Wednesday, 25 September 2013

I quite like Milliband’s power price freeze.



I’m not a fan of Labour, and most certainly not a fan of Milliband but his pledge of a freeze on gas and electricity prices sounds quite good to me.

Of course I realise it’s the pinnacle of hypocrisy for the architect of the climate change act (that put all the extra ‘renewable’ costs onto bills) to now turn round and complain at energy costs. Equally well I realise it won’t work. It’s a nonsensical piece of socialist thinking that will cause untold confusion in the supply industry. But that’s really the main reason I like the idea.

At the moment we have what is described as a ‘free market’, except that it isn’t. It’s a cartel of large corporations operating in a government set of rules. Most of these rules being defined to defend the corporations and ensure they make large profits.

The only champion for the consumer is a toothless and sofa-bound utility regulator that is in practice worse than useless. Why worse? Because in the event that the utility does something naughty and fails to provide fair service the regulator (if it bothers to do anything at all) fines them – i.e. they take money from the utility company and give it to the government. This does nothing for the consumer in the way of repaying them for being ripped off. In response to the fine the utility company then inflate their costs and charges, thereby extracting yet more money from the consumer to ensure company profits and shareholders don’t lose out. Thus regulatory fines act in practice as nothing but a simple tax on consumers – a penalty for having chosen a poor utility supplier!

What the consumer needs is a mechanism that would force the utility supplier to pay back the overcharging and rip-off pricing directly back to the consumer. A price freeze does exactly that.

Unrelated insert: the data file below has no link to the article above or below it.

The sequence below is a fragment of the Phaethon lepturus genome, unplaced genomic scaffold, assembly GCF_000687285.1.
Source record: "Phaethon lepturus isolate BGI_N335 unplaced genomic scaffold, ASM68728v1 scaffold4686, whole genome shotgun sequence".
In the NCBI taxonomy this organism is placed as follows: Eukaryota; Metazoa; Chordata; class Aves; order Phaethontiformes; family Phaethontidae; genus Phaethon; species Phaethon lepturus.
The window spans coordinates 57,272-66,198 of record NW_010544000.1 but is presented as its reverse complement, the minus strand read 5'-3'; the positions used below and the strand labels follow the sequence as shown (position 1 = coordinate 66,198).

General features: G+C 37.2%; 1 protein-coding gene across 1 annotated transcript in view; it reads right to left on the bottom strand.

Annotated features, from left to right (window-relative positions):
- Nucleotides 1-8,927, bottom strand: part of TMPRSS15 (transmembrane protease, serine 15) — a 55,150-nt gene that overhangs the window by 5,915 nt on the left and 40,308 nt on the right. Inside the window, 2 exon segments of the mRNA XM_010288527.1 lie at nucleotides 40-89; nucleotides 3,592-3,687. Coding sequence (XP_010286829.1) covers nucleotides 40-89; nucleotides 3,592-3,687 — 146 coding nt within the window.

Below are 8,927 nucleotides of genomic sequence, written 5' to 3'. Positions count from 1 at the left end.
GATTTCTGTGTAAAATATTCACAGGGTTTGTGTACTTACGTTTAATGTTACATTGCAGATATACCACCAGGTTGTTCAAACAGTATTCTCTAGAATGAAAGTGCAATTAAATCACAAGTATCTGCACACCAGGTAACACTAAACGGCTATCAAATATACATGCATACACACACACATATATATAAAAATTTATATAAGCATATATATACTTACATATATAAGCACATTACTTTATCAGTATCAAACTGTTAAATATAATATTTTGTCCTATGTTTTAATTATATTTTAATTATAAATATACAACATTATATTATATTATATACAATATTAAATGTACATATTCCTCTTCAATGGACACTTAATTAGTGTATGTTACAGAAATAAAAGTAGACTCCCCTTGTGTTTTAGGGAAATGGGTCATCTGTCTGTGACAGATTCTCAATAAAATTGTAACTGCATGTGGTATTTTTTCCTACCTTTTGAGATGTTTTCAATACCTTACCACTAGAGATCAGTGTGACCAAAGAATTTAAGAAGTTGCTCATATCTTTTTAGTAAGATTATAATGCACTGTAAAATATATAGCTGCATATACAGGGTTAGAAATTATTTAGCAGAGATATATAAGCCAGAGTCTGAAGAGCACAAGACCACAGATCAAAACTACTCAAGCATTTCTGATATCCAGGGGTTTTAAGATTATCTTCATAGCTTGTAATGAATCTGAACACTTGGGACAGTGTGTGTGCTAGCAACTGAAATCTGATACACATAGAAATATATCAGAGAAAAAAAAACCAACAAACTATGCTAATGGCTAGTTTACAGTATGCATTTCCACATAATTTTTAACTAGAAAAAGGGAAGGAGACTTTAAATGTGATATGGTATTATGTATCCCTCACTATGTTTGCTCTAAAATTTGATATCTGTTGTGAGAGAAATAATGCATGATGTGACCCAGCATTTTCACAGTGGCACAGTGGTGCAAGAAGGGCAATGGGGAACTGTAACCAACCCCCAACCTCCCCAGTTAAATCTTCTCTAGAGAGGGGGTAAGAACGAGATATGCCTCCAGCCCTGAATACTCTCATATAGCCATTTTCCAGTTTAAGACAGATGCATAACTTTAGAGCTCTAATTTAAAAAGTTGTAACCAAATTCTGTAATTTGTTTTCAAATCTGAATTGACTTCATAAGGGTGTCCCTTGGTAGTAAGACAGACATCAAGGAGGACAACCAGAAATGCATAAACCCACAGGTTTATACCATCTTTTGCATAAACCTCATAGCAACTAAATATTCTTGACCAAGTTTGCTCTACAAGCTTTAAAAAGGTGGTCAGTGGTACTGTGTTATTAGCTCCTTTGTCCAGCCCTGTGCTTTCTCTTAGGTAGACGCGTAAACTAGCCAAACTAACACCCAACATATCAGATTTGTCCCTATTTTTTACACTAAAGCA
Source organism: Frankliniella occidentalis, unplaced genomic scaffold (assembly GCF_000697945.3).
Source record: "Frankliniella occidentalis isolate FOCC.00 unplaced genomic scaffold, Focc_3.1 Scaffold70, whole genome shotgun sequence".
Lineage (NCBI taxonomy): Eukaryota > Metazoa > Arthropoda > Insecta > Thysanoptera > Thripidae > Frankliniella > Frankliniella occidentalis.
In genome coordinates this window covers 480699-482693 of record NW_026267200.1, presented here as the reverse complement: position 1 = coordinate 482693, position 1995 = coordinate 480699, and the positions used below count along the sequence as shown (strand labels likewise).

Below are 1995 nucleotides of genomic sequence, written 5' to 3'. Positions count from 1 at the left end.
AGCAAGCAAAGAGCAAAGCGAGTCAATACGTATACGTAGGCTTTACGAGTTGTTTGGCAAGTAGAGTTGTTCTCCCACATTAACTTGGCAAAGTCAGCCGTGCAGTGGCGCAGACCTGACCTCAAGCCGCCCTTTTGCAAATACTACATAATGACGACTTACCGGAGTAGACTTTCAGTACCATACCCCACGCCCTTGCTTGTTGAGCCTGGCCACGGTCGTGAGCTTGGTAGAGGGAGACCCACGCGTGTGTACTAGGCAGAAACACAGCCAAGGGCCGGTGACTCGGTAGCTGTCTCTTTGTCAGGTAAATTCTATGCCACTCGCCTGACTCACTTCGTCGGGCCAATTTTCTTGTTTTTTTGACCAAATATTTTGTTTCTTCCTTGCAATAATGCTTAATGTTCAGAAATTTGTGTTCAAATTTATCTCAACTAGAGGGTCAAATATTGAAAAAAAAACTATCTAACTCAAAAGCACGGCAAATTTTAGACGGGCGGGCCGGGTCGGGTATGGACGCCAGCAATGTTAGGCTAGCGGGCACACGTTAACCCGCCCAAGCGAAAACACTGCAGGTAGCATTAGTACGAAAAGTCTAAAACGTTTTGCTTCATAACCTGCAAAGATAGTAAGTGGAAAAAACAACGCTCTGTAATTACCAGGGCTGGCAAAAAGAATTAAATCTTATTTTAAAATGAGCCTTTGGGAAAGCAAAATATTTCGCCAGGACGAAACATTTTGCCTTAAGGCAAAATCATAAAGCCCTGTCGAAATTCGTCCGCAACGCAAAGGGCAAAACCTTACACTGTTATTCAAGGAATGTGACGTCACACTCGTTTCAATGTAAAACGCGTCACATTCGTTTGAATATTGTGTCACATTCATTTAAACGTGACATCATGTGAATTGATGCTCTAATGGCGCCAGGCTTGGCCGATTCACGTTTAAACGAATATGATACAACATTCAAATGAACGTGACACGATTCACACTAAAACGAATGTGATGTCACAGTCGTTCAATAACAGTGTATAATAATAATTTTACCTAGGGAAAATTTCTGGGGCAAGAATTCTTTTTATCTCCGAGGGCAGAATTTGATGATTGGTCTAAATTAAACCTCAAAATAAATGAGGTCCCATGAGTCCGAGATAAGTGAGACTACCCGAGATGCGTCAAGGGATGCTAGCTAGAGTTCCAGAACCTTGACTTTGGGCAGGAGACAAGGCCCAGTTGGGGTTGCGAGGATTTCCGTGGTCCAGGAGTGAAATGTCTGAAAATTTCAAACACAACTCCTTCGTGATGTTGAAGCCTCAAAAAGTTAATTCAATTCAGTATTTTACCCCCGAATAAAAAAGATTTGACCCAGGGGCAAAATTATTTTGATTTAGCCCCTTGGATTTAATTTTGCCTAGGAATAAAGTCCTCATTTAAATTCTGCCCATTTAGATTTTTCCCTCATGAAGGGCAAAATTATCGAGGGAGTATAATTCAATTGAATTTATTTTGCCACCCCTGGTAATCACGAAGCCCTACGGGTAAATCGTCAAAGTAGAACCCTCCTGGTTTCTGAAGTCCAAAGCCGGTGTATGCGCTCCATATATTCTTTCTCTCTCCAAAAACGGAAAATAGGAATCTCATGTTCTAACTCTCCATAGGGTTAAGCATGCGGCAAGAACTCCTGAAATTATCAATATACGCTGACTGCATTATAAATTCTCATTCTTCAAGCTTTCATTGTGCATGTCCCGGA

So it’s a stupid idea, it won’t work, it’s probably undemocratic and against EU rules and it will cause chaos. Bloody good job, the entire utility cartel system and the renewable obligation nonsense needs a good dose of chaos, maybe it will even help improve the existing rip-off system.

Tuesday, 3 September 2013

Trained architect fails basic physics




For years I have been taking note of new buildings and wondering why they were so ugly, why architects and occupiers were more interested in making a statement than in producing a good workable building.

Ever since a friend’s company moved, many years ago, to a then ‘state of the art’ modern building with glass panel walls that cooked them in summer and randomly fell off into the street thereafter it has been obvious to me that some architects don’t know what people need, and more importantly don’t know enough about materials technology and basic physics to do their job properly.

It should have been obvious from the initial design drawings that this building in London  was nothing more than a huge reflective lens. An average schoolboy in my day would have instantly recognized that it would create a focus of light and infra red radiation. 

I notice that the council have closed three parking bays – well I hate to tell them this but the focus will move around a much wider area than 3 bays, I would suggest that any building or item in front of it is at potential risk of heat damage or fire from the hotspot which will move around as the seasons change and the sun’s position moves.

It will be interesting to see how they fix it, if indeed they can fix it without making the building uninhabitable.